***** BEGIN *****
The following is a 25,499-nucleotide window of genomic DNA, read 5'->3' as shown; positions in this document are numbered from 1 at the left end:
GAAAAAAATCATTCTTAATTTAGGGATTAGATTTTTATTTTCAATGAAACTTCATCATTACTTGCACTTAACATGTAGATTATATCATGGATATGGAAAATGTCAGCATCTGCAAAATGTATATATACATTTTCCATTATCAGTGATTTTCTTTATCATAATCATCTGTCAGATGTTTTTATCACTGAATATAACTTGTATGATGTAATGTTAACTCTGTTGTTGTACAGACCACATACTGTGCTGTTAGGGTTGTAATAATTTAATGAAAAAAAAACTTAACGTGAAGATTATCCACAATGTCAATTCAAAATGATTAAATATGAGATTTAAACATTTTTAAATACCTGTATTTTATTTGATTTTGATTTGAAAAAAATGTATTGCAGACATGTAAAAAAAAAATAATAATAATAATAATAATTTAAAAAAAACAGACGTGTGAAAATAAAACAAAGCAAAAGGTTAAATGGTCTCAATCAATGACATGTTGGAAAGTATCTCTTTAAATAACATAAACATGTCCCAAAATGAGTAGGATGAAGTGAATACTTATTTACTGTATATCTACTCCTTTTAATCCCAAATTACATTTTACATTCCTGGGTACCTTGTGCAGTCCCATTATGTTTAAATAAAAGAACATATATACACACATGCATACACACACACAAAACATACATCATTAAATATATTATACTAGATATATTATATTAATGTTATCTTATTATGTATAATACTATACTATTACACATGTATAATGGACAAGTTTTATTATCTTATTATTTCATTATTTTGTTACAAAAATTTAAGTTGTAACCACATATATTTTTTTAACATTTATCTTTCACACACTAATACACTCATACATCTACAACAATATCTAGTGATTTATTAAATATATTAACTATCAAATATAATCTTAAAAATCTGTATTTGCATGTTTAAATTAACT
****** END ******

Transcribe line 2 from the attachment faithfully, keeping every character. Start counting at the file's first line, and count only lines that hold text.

GAAAAAAATCATTCTTAATTTAGGGATTAGATTTTTATTTTCAATGAAACTTCATCATTACTTGCACTTAACATGTAGATTATATCATGGATATGGAAAATGTCAGCATCTGCAAAATGTATATATACATTTTCCATTATCAGTGATTTTCTTTATCATAATCATCTGTCAGATGTTTTTATCACTGAATATAACTTGTATGATGTAATGTTAACTCTGTTGTTGTACAGACCACATACTGTGCTGTTAGGGTTGTAATAATTTAATGAAAAAAAAACTTAACGTGAAGATTATCCACAATGTCAATTCAAAATGATTAAATATGAGATTTAAACATTTTTAAATACCTGTATTTTATTTGATTTTGATTTGAAAAAAATGTATTGCAGACATGTAAAAAAAAAATAATAATAATAATAATAATTTAAAAAAAACAGACGTGTGAAAATAAAACAAAGCAAAAGGTTAAATGGTCTCAATCAATGACATGTTGGAAAGTATCTCTTTAAATAACATAAACATGTCCCAAAATGAGTAGGATGAAGTGAATACTTATTTACTGTATATCTACTCCTTTTAATCCCAAATTACATTTTACATTCCTGGGTACCTTGTGCAGTCCCATTATGTTTAAATAAAAGAACATATATACACACATGCATACACACACACAAAACATACATCATTAAATATATTATACTAGATATATTATATTAATGTTATCTTATTATGTATAATACTATACTATTACACATGTATAATGGACAAGTTTTATTATCTTATTATTTCATTATTTTGTTACAAAAATTTAAGTTGTAACCACATATATTTTTTTAACATTTATCTTTCACACACTAATACACTCATACATCTACAACAATATCTAGTGATTTATTAAATATATTAACTATCAAATATAATCTTAAAAATCTGTATTTGCATGTTTAAATTAACT